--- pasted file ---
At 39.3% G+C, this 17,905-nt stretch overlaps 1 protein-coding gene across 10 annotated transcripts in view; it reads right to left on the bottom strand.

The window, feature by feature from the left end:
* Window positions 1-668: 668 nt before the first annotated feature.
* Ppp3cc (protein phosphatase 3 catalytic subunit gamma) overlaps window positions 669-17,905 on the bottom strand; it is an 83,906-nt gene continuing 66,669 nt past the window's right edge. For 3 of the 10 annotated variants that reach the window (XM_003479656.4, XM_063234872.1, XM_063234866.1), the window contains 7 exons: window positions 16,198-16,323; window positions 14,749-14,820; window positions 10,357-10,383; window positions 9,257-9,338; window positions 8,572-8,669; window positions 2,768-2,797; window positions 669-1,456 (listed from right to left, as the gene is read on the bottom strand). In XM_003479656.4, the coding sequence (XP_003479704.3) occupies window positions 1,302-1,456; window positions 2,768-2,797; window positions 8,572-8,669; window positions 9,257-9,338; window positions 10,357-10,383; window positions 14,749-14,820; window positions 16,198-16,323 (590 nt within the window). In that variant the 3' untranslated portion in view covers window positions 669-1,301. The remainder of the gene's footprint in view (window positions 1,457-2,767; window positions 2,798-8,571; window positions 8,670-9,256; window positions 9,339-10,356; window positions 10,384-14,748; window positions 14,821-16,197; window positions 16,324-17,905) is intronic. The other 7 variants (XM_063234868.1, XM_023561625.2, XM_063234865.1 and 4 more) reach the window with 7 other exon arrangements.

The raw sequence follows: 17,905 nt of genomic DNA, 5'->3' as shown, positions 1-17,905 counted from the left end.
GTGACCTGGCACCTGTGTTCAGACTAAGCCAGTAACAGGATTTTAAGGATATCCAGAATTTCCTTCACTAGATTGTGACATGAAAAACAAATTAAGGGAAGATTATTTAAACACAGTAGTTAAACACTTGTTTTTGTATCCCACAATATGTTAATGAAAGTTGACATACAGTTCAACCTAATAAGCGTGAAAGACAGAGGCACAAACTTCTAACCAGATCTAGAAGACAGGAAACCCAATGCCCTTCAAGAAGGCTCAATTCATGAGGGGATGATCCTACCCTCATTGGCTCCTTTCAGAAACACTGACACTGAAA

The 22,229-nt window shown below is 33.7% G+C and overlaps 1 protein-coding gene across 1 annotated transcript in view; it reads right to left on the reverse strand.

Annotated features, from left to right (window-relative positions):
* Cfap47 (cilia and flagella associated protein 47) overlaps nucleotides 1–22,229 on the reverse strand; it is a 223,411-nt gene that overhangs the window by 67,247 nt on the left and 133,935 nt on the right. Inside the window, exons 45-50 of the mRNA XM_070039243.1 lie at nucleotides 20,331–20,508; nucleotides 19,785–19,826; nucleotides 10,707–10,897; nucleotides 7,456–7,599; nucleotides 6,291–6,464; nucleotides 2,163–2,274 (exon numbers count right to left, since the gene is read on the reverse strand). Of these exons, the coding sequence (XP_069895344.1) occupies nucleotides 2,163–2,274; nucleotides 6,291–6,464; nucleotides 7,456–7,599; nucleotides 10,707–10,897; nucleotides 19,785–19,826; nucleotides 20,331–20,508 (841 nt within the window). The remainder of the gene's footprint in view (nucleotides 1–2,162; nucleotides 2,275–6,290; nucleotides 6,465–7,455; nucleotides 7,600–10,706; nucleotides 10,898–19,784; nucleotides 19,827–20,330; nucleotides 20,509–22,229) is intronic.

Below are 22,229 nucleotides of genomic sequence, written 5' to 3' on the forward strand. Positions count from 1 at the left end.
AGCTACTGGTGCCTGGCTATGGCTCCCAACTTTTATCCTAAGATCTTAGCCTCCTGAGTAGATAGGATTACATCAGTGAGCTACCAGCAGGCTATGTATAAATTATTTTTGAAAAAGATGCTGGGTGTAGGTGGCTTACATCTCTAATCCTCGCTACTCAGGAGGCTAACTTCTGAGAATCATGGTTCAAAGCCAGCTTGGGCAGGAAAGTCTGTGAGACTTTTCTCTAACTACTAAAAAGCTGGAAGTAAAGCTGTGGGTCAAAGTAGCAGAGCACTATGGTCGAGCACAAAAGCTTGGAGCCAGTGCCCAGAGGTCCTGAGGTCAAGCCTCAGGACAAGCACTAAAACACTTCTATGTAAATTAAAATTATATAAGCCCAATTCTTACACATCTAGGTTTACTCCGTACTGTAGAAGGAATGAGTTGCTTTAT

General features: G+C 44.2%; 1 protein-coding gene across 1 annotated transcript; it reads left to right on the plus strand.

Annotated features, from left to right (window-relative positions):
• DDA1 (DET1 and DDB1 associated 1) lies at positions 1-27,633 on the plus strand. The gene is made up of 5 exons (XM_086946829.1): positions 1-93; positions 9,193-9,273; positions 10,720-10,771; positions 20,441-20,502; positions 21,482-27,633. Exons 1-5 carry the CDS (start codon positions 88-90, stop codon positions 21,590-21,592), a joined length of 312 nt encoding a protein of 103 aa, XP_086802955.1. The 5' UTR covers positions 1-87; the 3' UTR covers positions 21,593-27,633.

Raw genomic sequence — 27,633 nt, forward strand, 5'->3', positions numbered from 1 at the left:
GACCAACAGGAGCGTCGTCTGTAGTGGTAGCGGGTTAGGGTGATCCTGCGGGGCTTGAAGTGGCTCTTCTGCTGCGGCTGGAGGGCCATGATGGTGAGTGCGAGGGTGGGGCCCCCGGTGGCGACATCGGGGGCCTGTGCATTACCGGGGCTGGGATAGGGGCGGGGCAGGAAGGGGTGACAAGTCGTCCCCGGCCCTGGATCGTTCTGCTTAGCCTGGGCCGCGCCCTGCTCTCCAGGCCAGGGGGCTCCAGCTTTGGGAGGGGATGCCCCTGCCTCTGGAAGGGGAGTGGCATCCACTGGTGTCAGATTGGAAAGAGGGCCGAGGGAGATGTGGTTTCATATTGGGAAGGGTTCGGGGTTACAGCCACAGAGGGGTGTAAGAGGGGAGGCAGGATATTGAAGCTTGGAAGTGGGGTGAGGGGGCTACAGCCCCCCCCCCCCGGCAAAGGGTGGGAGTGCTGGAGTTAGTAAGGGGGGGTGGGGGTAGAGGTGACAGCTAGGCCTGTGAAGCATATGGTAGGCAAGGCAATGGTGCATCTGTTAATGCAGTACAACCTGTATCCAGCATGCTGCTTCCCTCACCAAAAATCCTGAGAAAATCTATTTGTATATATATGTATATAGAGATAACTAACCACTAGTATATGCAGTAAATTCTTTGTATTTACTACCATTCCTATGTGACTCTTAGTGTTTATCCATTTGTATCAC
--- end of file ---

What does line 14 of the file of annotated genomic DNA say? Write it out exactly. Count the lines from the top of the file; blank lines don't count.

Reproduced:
• DDA1 (DET1 and DDB1 associated 1) lies at positions 1-27,633 on the plus strand. The gene is made up of 5 exons (XM_086946829.1): positions 1-93; positions 9,193-9,273; positions 10,720-10,771; positions 20,441-20,502; positions 21,482-27,633. Exons 1-5 carry the CDS (start codon positions 88-90, stop codon positions 21,590-21,592), a joined length of 312 nt encoding a protein of 103 aa, XP_086802955.1. The 5' UTR covers positions 1-87; the 3' UTR covers positions 21,593-27,633.